HAVERFORD, Pa. - The Haverford College Cricket team fell agonizingly short against Amwell Valley Cricket on Sunday, with a margin of loss of only 2 runs. The 25-over game was a run-fest, with Amwell Valley posting a record 163-runs, which Haverford Cricket nearly exceeded with a 161-run effort in the chase.
On a mild and breezy day Amwell Valley won the toss and elected to bat first. The Haverford bowling line-up was hampered by the loss of Junior Nathaniel Rolfe to injury, resulting in the new ball being shared by Senior Captain Raghav Bali and Sophomore Jake Kutchins. Kutchins made an immediate impact with his 2nd ball, gently clipping the bails off the off-stump with a beautifully disguised leg-cutter pitched just outside of middle stump. The early wicket led to confused and desperate run attempts from Amwell's batsmen, which Haverford's fielders capitalized on to full effect.
Zachary Cho collected a softly driven ball at covers and threw it back to Bali at the non-striker's end with the striker half way up the pitch. Sensing opportunity, Bali made an accurate throw to wicket-keeper Matthew Leibold who whipped the bails of to run out the batsman. Shaken by the rapid succession of wickets, Amwell's batsmen dug into their reservoir of cricket experience to settle into the crease. Kutchins and Bali maintained tight lines, but could not find a weakness in the batsmen's ironclad defense; they also placed the ball with surgical precision between fielders to accumulate runs. It was a bowling change that finally brought about a wicket, with junior captain Andrew Cornell floating in a leg-stump delivery that was pulled hard by the batsman to midwicket; first year Kaito Nakatani made an incredible effort to take the catch, making a 25-yard dash from long-on to complete a running catch.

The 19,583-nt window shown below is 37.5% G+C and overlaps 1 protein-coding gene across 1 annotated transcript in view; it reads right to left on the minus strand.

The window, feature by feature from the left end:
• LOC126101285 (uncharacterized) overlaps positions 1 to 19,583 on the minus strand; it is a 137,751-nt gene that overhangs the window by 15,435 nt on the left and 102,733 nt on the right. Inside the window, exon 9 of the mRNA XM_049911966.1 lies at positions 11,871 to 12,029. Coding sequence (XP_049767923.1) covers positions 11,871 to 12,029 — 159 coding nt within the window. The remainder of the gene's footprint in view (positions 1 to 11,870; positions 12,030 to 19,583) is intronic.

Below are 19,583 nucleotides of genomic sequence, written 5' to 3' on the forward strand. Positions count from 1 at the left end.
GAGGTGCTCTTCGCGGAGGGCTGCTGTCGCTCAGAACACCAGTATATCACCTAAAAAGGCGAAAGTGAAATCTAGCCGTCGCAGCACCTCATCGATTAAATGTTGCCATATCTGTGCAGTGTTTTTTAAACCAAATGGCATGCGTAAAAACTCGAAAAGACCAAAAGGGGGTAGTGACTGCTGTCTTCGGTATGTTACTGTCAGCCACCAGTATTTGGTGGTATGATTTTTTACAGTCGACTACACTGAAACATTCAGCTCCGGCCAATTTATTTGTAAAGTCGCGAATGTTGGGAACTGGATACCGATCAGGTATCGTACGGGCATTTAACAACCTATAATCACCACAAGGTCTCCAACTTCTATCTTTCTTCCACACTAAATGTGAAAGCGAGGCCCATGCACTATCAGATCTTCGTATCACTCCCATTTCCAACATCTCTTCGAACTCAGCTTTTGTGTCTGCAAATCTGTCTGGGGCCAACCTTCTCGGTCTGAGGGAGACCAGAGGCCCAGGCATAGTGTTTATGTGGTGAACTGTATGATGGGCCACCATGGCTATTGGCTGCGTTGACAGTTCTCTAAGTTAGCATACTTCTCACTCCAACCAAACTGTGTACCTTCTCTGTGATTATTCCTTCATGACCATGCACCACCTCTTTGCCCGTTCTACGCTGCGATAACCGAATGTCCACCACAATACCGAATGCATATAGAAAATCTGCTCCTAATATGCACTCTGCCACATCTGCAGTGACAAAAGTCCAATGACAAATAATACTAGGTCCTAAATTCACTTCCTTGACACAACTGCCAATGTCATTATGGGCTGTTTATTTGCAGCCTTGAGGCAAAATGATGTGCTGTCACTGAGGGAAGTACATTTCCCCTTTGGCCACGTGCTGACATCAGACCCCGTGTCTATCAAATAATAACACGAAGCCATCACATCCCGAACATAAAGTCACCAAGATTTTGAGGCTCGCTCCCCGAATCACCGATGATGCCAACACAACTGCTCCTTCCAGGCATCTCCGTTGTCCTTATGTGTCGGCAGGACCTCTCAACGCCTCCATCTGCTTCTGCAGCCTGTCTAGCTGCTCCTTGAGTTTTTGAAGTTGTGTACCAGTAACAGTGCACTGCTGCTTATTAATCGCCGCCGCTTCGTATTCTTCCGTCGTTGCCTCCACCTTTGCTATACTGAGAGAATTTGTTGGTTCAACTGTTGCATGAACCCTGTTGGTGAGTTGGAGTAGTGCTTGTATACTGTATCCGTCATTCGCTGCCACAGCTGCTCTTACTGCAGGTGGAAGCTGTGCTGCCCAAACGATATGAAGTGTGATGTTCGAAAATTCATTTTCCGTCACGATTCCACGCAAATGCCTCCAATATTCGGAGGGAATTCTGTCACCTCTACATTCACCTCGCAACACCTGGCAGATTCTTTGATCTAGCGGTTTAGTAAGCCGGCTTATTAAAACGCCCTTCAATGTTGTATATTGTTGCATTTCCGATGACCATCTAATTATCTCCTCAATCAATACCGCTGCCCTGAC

The sheer awesomeness of the catch left the batsmen with no reply and Haverford's bowlers built up pressure once again. While Amwell's batsmen bristled with intent to break the shackles and unleashed a powerful hook shot for six, Cornell produced a well-disguised arm ball that perfectly deceived the batsman and crashed into off-stump. Sensing blood, Bali introduced himself into the attack and produced a furious display of fast bowling. While Amwell's batsmen took him on, Bali found the break through with a quick length ball on the off-stump that was drilled high in the sky and straight to a lurking Kutchins at long-off, where he completed a fantastic tumbling catch.
With the tail exposed, a bowling change was introduced with senior Isfar Munir entering the attack. Munir found success with his very first ball, a good-length off-cutter that found the edge of the batsman's glove and entered safely into the gloves of Leibold. Munir struck again shortly thereafter with the very first ball of his second over. This time it was a shorter pitched delivery on the leg stump that was mishit to a short midwicket, where Nakatani took his second catch of the match. Kutchins arrived to finish out the innings; with the final ball of the innings, Kutchins sent in a searing yorker that uprooted the middle stump and sent it flying back over five yards.